Next, I zeroed in on the aspect of running organizations that I loved most: Human Resources, I studied for and earned my certificate in HR. I also narrowed the circle that I was willing to commute to just 20-miles. So, with a Human Resources certification in my pocket and a laser-focused target on the type of work I had in my sights, I was offered the position of Human Resources Consultant at Anthem, Inc. This new role had a good balance of the human touch and data management elements that I love and was coming with the shortest commute of my entire career.


In 2012 I thought I was following a 3-decade dream: leave corporate America in search of my life’s passions, but… spoiler alert: 5-years later I landed back where I began.


One way to look at my story is that it took me 5-years, 2,000 boot miles, 1,500 bike miles, 2,500 RV miles, and 6-months at an ashram to return back to where I started: Corporate America, sort of. But, this time it’s on my terms and I am no longer climbing a vertical ladder, working around the clock with a team of employees reporting to me, and driving an insane distance across town.


I feel immensely fortunate (thanks to my 401K that I started at 21) that I was able to take the time off to explore, and eat, and pray, and love. I now have a daily yoga practice that has enhanced my life, I have plans to purchase an RV for future road trips, and without a doubt I will one day soon be back hiking the mountains of España on yet another Camino.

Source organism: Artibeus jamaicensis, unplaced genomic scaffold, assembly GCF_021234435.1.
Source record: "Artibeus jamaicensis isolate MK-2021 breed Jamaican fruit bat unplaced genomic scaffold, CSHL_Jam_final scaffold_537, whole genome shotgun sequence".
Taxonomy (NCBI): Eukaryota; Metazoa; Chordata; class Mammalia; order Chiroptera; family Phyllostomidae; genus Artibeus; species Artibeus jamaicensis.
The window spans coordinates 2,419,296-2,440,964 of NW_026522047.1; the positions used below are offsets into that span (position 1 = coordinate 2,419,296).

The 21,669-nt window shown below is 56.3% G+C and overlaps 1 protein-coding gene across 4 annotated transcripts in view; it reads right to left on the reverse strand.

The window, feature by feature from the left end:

Shannon's thoughts on Jen's Journey:


Although, seemingly Jen landed back where she started, there are lessons for us all in her journey.


I was most moved by the fact that Jen paid attention to the yearnings of her heart back in 2012, and that she had the courage to give it all up, follow her heart, and trust that the path would lead her back to herself and the answers she was seeking. Many of us feel restless, frustrated, and unfulfilled, but few actually take the time to listen to what those feelings are trying to tell us about our lives.


Jen also took the time after leaving her job to continue to ask the hard questions, to dive deep and explore who she was, what she most loved and where she saw herself adding value to the world. It can be incredibly valuable to create time & space to do self-exploration, to fully understand why you are feeling certain ways, and most importantly to gain clarity on who you are and the great potential you have within.


In the end, Jen returned to Corporate America, but she did so with a new level of self-awareness about herself, her strengths, and what was most energizing & fulfilling to her. She returned with great intention about what mattered most to her, and how she could structure her life and her work in a way that allowed her to show up at her best and feed her soul. In this next phase of her life, Jen has made the decision to be the driver of her life, steering it in the direction she choses, allowing the path to continue to unfold, but most of all, committed to enjoying the journey along the way.



For those of you who can relate to feelings of restlessness or unhappiness in your life, rest assured, you don’t have to walk El Camino or bike across the country to gain the answers you’re seeking (although that does sound like a lot of fun). At Shinebright, we work with our clients to dig deep and do the self-exploration work to help you discover who you are and your greatest strengths. When you know your strengths you can begin to gain clarity about what you need from your work & life to feel happy and fulfilled, and how you can be more intentional to create the life you’ve been dreaming of living.


To hear more about Jen and her pilgrimage along El Camino, check out her blog: http://drenchyourselfinwordsunspoken.wordpress.com.  I especially love her last posting (http://drenchyourselfinwordsunspoken.wordpress.com/2012/08/) which recounts Jen finding her “answer” in a cool, short video, so inspiring!!